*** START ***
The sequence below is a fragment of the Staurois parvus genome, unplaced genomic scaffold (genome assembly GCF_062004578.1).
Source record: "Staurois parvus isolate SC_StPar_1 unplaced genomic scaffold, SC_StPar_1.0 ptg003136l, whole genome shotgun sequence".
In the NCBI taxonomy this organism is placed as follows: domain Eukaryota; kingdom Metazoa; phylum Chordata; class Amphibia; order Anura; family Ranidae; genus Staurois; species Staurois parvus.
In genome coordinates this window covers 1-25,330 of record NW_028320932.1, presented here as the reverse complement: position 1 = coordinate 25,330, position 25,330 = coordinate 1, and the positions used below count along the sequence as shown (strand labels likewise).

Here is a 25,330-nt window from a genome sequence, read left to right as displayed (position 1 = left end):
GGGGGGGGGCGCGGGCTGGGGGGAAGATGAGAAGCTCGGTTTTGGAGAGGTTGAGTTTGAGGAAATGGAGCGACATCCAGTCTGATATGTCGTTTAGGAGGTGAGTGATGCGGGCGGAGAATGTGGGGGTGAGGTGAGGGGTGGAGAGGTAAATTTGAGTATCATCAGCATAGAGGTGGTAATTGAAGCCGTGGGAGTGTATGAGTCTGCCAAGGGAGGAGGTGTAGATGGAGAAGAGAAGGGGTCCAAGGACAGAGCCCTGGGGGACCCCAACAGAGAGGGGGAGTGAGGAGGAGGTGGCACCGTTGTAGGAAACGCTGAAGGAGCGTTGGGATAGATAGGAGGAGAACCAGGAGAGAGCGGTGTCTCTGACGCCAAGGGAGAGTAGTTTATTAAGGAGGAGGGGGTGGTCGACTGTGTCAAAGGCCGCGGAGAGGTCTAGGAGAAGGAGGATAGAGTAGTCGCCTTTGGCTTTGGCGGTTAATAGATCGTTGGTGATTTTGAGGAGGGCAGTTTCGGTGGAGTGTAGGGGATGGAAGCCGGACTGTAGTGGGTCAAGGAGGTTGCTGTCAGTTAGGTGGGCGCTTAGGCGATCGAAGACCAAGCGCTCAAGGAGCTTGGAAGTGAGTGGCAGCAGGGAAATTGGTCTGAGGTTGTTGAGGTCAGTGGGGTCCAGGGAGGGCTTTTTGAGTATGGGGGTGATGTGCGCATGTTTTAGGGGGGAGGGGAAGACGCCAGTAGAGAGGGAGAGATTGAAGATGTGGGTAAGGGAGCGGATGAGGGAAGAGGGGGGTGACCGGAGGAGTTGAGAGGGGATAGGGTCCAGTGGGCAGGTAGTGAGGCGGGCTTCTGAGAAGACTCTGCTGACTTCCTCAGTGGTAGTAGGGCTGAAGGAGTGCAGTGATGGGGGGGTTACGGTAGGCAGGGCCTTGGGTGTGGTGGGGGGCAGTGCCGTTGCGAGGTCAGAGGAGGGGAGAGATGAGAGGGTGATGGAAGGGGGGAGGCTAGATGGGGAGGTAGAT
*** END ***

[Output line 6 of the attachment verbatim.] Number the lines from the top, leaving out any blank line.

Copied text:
GGGGGGGGGCGCGGGCTGGGGGGAAGATGAGAAGCTCGGTTTTGGAGAGGTTGAGTTTGAGGAAATGGAGCGACATCCAGTCTGATATGTCGTTTAGGAGGTGAGTGATGCGGGCGGAGAATGTGGGGGTGAGGTGAGGGGTGGAGAGGTAAATTTGAGTATCATCAGCATAGAGGTGGTAATTGAAGCCGTGGGAGTGTATGAGTCTGCCAAGGGAGGAGGTGTAGATGGAGAAGAGAAGGGGTCCAAGGACAGAGCCCTGGGGGACCCCAACAGAGAGGGGGAGTGAGGAGGAGGTGGCACCGTTGTAGGAAACGCTGAAGGAGCGTTGGGATAGATAGGAGGAGAACCAGGAGAGAGCGGTGTCTCTGACGCCAAGGGAGAGTAGTTTATTAAGGAGGAGGGGGTGGTCGACTGTGTCAAAGGCCGCGGAGAGGTCTAGGAGAAGGAGGATAGAGTAGTCGCCTTTGGCTTTGGCGGTTAATAGATCGTTGGTGATTTTGAGGAGGGCAGTTTCGGTGGAGTGTAGGGGATGGAAGCCGGACTGTAGTGGGTCAAGGAGGTTGCTGTCAGTTAGGTGGGCGCTTAGGCGATCGAAGACCAAGCGCTCAAGGAGCTTGGAAGTGAGTGGCAGCAGGGAAATTGGTCTGAGGTTGTTGAGGTCAGTGGGGTCCAGGGAGGGCTTTTTGAGTATGGGGGTGATGTGCGCATGTTTTAGGGGGGAGGGGAAGACGCCAGTAGAGAGGGAGAGATTGAAGATGTGGGTAAGGGAGCGGATGAGGGAAGAGGGGGGTGACCGGAGGAGTTGAGAGGGGATAGGGTCCAGTGGGCAGGTAGTGAGGCGGGCTTCTGAGAAGACTCTGCTGACTTCCTCAGTGGTAGTAGGGCTGAAGGAGTGCAGTGATGGGGGGGTTACGGTAGGCAGGGCCTTGGGTGTGGTGGGGGGCAGTGCCGTTGCGAGGTCAGAGGAGGGGAGAGATGAGAGGGTGATGGAAGGGGGGAGGCTAGATGGGGAGGTAGAT